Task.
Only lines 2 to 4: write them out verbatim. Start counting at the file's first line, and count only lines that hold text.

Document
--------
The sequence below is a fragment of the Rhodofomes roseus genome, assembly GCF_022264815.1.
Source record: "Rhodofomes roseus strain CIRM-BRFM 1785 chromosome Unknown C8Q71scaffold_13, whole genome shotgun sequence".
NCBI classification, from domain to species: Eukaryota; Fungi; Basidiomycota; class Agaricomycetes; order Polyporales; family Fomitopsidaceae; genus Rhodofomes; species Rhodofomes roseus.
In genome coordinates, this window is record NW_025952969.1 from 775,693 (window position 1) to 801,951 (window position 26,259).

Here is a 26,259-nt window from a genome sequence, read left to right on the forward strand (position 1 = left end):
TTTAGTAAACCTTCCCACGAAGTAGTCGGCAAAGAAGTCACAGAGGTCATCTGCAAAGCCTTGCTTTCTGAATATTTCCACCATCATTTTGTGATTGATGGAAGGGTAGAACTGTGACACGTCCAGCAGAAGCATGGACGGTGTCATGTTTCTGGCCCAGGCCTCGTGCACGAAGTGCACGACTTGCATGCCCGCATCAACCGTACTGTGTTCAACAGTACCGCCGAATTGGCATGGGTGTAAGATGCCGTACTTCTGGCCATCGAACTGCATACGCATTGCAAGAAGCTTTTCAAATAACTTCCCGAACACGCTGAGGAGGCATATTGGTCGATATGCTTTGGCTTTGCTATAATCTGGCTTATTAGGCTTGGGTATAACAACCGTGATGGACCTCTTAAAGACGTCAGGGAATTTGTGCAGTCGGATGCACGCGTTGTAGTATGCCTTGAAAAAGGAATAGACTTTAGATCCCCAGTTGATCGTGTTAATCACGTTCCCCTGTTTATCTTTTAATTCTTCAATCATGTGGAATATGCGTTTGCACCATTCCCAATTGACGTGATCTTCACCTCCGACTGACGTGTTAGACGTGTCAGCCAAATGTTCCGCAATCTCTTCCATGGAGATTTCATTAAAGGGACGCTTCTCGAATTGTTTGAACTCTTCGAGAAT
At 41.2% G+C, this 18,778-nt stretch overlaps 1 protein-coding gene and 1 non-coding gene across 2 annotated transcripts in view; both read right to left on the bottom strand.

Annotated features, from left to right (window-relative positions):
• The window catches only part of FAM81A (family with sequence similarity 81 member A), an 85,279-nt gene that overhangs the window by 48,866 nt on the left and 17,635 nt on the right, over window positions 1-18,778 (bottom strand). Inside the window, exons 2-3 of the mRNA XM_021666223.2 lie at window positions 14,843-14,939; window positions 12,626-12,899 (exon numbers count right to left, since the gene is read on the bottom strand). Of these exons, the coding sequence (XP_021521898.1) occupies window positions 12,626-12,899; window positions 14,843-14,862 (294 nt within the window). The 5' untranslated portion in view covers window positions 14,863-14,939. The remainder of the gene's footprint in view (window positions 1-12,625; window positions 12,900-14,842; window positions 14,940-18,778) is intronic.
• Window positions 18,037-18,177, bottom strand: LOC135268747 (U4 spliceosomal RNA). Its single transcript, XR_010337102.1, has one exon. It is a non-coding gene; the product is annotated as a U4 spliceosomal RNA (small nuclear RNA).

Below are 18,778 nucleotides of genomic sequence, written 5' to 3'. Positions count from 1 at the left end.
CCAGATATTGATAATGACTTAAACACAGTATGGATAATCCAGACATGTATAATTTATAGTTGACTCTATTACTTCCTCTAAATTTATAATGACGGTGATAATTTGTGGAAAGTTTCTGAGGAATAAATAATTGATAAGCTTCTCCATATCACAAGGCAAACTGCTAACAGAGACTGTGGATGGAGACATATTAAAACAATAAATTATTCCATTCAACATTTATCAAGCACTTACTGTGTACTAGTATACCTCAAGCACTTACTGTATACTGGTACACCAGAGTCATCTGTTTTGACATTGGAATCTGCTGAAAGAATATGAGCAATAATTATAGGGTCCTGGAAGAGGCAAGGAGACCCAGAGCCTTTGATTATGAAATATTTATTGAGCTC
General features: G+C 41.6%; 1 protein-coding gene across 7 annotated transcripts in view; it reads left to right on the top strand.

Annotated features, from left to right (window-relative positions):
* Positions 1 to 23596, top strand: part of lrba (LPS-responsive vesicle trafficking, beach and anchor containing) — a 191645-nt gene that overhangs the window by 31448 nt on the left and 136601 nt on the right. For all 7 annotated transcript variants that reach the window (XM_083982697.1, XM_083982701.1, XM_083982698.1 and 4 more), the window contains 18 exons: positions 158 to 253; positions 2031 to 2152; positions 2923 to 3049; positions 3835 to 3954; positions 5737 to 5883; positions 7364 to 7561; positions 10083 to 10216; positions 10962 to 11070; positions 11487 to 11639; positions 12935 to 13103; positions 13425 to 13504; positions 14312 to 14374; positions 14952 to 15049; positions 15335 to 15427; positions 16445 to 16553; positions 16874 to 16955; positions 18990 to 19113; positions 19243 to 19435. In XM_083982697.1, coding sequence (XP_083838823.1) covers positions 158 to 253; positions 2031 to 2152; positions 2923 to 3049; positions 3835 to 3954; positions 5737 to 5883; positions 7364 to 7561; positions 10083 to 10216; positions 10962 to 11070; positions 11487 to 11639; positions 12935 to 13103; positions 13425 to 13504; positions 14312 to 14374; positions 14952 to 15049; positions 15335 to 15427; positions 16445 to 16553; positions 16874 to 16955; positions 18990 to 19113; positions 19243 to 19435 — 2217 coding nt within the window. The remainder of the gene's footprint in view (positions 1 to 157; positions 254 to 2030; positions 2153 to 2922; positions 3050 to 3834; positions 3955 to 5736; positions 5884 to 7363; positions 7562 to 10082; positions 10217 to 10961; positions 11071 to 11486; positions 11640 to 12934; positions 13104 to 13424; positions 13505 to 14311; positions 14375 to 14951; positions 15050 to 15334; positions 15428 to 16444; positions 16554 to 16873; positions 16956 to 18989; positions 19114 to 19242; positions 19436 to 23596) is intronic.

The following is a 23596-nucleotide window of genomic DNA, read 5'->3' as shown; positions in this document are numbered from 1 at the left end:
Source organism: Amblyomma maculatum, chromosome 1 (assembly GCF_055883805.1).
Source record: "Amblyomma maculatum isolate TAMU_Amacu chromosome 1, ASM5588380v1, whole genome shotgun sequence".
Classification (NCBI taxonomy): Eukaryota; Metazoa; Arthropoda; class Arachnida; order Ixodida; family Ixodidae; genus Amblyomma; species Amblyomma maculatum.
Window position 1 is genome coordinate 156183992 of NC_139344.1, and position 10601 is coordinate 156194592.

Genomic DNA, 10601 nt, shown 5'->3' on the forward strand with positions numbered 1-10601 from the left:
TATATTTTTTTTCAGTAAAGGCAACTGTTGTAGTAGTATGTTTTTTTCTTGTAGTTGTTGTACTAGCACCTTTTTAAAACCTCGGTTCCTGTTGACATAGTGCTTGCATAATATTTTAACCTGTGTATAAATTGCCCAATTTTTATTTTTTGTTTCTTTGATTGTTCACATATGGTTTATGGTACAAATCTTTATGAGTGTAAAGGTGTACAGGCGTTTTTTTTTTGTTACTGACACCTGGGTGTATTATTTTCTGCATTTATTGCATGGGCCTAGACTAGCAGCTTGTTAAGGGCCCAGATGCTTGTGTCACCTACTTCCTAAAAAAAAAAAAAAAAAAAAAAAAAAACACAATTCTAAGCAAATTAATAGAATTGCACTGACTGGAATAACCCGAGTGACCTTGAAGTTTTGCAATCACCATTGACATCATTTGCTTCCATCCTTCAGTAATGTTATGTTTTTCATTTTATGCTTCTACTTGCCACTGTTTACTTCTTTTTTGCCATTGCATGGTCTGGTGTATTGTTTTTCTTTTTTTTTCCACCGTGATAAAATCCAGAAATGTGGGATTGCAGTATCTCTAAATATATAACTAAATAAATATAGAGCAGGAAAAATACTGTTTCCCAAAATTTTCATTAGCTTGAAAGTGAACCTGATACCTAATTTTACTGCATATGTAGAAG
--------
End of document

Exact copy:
Source record: "Rhodofomes roseus strain CIRM-BRFM 1785 chromosome Unknown C8Q71scaffold_13, whole genome shotgun sequence".
NCBI classification, from domain to species: Eukaryota; Fungi; Basidiomycota; class Agaricomycetes; order Polyporales; family Fomitopsidaceae; genus Rhodofomes; species Rhodofomes roseus.
In genome coordinates, this window is record NW_025952969.1 from 775,693 (window position 1) to 801,951 (window position 26,259).